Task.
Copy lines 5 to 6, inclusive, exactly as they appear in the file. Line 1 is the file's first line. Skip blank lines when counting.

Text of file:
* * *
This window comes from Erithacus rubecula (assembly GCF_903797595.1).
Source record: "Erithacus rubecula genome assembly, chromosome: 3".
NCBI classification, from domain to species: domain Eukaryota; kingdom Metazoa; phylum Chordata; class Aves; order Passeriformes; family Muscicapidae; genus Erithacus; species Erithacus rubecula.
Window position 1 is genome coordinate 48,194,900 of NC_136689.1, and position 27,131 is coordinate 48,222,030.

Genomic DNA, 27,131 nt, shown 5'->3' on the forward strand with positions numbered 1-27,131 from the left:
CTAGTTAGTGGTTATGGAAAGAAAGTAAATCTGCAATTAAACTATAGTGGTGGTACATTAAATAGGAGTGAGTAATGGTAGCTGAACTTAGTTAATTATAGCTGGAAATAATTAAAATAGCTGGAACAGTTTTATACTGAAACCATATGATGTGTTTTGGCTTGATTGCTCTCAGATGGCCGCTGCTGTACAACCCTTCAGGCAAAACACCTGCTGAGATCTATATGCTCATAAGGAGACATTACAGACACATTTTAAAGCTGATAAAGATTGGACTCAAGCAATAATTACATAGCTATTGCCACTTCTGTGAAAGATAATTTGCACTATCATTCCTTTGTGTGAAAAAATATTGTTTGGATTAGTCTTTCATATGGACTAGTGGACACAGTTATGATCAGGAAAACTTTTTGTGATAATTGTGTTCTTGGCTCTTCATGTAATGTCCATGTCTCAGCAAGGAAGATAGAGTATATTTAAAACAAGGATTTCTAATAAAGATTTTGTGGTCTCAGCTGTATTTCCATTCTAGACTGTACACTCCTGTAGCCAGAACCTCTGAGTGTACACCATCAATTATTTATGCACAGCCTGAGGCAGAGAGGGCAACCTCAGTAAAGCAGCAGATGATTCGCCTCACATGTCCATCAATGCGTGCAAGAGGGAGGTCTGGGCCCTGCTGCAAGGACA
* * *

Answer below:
Genomic DNA, 27,131 nt, shown 5'->3' on the forward strand with positions numbered 1-27,131 from the left:
CTAGTTAGTGGTTATGGAAAGAAAGTAAATCTGCAATTAAACTATAGTGGTGGTACATTAAATAGGAGTGAGTAATGGTAGCTGAACTTAGTTAATTATAGCTGGAAATAATTAAAATAGCTGGAACAGTTTTATACTGAAACCATATGATGTGTTTTGGCTTGATTGCTCTCAGATGGCCGCTGCTGTACAACCCTTCAGGCAAAACACCTGCTGAGATCTATATGCTCATAAGGAGACATTACAGACACATTTTAAAGCTGATAAAGATTGGACTCAAGCAATAATTACATAGCTATTGCCACTTCTGTGAAAGATAATTTGCACTATCATTCCTTTGTGTGAAAAAATATTGTTTGGATTAGTCTTTCATATGGACTAGTGGACACAGTTATGATCAGGAAAACTTTTTGTGATAATTGTGTTCTTGGCTCTTCATGTAATGTCCATGTCTCAGCAAGGAAGATAGAGTATATTTAAAACAAGGATTTCTAATAAAGATTTTGTGGTCTCAGCTGTATTTCCATTCTAGACTGTACACTCCTGTAGCCAGAACCTCTGAGTGTACACCATCAATTATTTATGCACAGCCTGAGGCAGAGAGGGCAACCTCAGTAAAGCAGCAGATGATTCGCCTCACATGTCCATCAATGCGTGCAAGAGGGAGGTCTGGGCCCTGCTGCAAGGACA